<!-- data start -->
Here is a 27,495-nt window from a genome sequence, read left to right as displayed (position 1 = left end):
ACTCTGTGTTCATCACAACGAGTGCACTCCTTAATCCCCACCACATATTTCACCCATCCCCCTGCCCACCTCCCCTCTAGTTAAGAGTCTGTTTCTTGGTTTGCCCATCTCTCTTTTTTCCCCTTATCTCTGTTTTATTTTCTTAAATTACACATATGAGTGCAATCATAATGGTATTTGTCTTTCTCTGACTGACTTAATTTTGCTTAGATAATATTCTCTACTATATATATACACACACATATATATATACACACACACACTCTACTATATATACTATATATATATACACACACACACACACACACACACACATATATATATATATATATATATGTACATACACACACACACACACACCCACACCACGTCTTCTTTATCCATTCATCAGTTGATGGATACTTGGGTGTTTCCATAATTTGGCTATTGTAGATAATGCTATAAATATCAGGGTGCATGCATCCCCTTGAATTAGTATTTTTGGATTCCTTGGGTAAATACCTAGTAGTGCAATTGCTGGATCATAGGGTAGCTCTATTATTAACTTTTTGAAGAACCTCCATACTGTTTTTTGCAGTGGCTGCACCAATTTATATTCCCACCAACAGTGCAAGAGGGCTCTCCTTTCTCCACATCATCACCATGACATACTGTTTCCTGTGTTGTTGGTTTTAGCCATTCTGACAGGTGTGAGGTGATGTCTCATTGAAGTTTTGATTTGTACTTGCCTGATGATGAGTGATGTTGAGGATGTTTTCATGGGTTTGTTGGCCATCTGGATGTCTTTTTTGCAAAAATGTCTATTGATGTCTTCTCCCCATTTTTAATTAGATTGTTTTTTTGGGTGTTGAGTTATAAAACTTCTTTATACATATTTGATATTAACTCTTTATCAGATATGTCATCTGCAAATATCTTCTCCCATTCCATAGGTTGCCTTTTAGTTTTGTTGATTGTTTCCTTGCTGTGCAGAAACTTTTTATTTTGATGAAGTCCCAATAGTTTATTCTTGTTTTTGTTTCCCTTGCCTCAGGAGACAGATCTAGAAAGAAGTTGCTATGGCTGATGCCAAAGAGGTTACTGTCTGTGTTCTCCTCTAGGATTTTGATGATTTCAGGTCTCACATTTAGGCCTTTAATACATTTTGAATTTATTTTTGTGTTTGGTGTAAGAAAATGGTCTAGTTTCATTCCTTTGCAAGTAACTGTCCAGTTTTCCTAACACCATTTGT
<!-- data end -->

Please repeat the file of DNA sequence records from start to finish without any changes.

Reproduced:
Here is a 27,495-nt window from a genome sequence, read left to right as displayed (position 1 = left end):
ACTCTGTGTTCATCACAACGAGTGCACTCCTTAATCCCCACCACATATTTCACCCATCCCCCTGCCCACCTCCCCTCTAGTTAAGAGTCTGTTTCTTGGTTTGCCCATCTCTCTTTTTTCCCCTTATCTCTGTTTTATTTTCTTAAATTACACATATGAGTGCAATCATAATGGTATTTGTCTTTCTCTGACTGACTTAATTTTGCTTAGATAATATTCTCTACTATATATATACACACACATATATATATACACACACACACTCTACTATATATACTATATATATATACACACACACACACACACACACACACATATATATATATATATATATATGTACATACACACACACACACACACCCACACCACGTCTTCTTTATCCATTCATCAGTTGATGGATACTTGGGTGTTTCCATAATTTGGCTATTGTAGATAATGCTATAAATATCAGGGTGCATGCATCCCCTTGAATTAGTATTTTTGGATTCCTTGGGTAAATACCTAGTAGTGCAATTGCTGGATCATAGGGTAGCTCTATTATTAACTTTTTGAAGAACCTCCATACTGTTTTTTGCAGTGGCTGCACCAATTTATATTCCCACCAACAGTGCAAGAGGGCTCTCCTTTCTCCACATCATCACCATGACATACTGTTTCCTGTGTTGTTGGTTTTAGCCATTCTGACAGGTGTGAGGTGATGTCTCATTGAAGTTTTGATTTGTACTTGCCTGATGATGAGTGATGTTGAGGATGTTTTCATGGGTTTGTTGGCCATCTGGATGTCTTTTTTGCAAAAATGTCTATTGATGTCTTCTCCCCATTTTTAATTAGATTGTTTTTTTGGGTGTTGAGTTATAAAACTTCTTTATACATATTTGATATTAACTCTTTATCAGATATGTCATCTGCAAATATCTTCTCCCATTCCATAGGTTGCCTTTTAGTTTTGTTGATTGTTTCCTTGCTGTGCAGAAACTTTTTATTTTGATGAAGTCCCAATAGTTTATTCTTGTTTTTGTTTCCCTTGCCTCAGGAGACAGATCTAGAAAGAAGTTGCTATGGCTGATGCCAAAGAGGTTACTGTCTGTGTTCTCCTCTAGGATTTTGATGATTTCAGGTCTCACATTTAGGCCTTTAATACATTTTGAATTTATTTTTGTGTTTGGTGTAAGAAAATGGTCTAGTTTCATTCCTTTGCAAGTAACTGTCCAGTTTTCCTAACACCATTTGT